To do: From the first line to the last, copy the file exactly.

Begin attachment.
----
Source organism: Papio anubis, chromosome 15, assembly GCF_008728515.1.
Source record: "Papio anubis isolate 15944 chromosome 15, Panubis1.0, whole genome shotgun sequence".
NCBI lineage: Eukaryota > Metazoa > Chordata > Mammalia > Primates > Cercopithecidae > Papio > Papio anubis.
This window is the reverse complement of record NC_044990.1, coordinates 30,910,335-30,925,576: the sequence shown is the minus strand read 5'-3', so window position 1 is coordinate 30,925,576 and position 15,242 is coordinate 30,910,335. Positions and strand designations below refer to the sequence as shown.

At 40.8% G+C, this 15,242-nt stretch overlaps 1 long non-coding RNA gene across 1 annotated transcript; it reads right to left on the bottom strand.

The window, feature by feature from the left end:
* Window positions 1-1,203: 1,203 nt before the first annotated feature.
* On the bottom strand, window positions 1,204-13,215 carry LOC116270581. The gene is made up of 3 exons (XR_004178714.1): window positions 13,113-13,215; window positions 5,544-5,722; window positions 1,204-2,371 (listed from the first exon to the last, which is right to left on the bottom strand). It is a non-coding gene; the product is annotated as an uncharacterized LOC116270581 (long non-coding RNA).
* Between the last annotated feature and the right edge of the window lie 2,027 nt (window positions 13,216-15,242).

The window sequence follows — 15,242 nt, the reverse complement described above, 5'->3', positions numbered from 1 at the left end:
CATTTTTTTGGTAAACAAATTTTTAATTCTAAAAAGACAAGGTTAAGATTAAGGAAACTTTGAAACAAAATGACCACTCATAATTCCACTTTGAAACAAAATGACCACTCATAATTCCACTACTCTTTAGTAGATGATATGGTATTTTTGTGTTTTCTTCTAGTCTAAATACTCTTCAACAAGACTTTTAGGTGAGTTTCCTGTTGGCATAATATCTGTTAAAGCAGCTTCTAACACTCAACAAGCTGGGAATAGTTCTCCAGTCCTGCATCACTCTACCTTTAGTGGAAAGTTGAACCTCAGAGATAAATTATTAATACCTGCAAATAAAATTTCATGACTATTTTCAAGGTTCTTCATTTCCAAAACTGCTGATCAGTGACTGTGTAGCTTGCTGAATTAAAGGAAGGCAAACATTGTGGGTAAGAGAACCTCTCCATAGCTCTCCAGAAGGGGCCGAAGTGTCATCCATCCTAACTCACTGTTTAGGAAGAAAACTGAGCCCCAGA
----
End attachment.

Source organism: Papio anubis, chromosome 15, assembly GCF_008728515.1.
Source record: "Papio anubis isolate 15944 chromosome 15, Panubis1.0, whole genome shotgun sequence".
NCBI lineage: Eukaryota > Metazoa > Chordata > Mammalia > Primates > Cercopithecidae > Papio > Papio anubis.
This window is the reverse complement of record NC_044990.1, coordinates 30,910,335-30,925,576: the sequence shown is the minus strand read 5'-3', so window position 1 is coordinate 30,925,576 and position 15,242 is coordinate 30,910,335. Positions and strand designations below refer to the sequence as shown.

At 40.8% G+C, this 15,242-nt stretch overlaps 1 long non-coding RNA gene across 1 annotated transcript; it reads right to left on the bottom strand.

The window, feature by feature from the left end:
* Window positions 1-1,203: 1,203 nt before the first annotated feature.
* On the bottom strand, window positions 1,204-13,215 carry LOC116270581. The gene is made up of 3 exons (XR_004178714.1): window positions 13,113-13,215; window positions 5,544-5,722; window positions 1,204-2,371 (listed from the first exon to the last, which is right to left on the bottom strand). It is a non-coding gene; the product is annotated as an uncharacterized LOC116270581 (long non-coding RNA).
* Between the last annotated feature and the right edge of the window lie 2,027 nt (window positions 13,216-15,242).

The window sequence follows — 15,242 nt, the reverse complement described above, 5'->3', positions numbered from 1 at the left end:
CATTTTTTTGGTAAACAAATTTTTAATTCTAAAAAGACAAGGTTAAGATTAAGGAAACTTTGAAACAAAATGACCACTCATAATTCCACTTTGAAACAAAATGACCACTCATAATTCCACTACTCTTTAGTAGATGATATGGTATTTTTGTGTTTTCTTCTAGTCTAAATACTCTTCAACAAGACTTTTAGGTGAGTTTCCTGTTGGCATAATATCTGTTAAAGCAGCTTCTAACACTCAACAAGCTGGGAATAGTTCTCCAGTCCTGCATCACTCTACCTTTAGTGGAAAGTTGAACCTCAGAGATAAATTATTAATACCTGCAAATAAAATTTCATGACTATTTTCAAGGTTCTTCATTTCCAAAACTGCTGATCAGTGACTGTGTAGCTTGCTGAATTAAAGGAAGGCAAACATTGTGGGTAAGAGAACCTCTCCATAGCTCTCCAGAAGGGGCCGAAGTGTCATCCATCCTAACTCACTGTTTAGGAAGAAAACTGAGCCCCAGA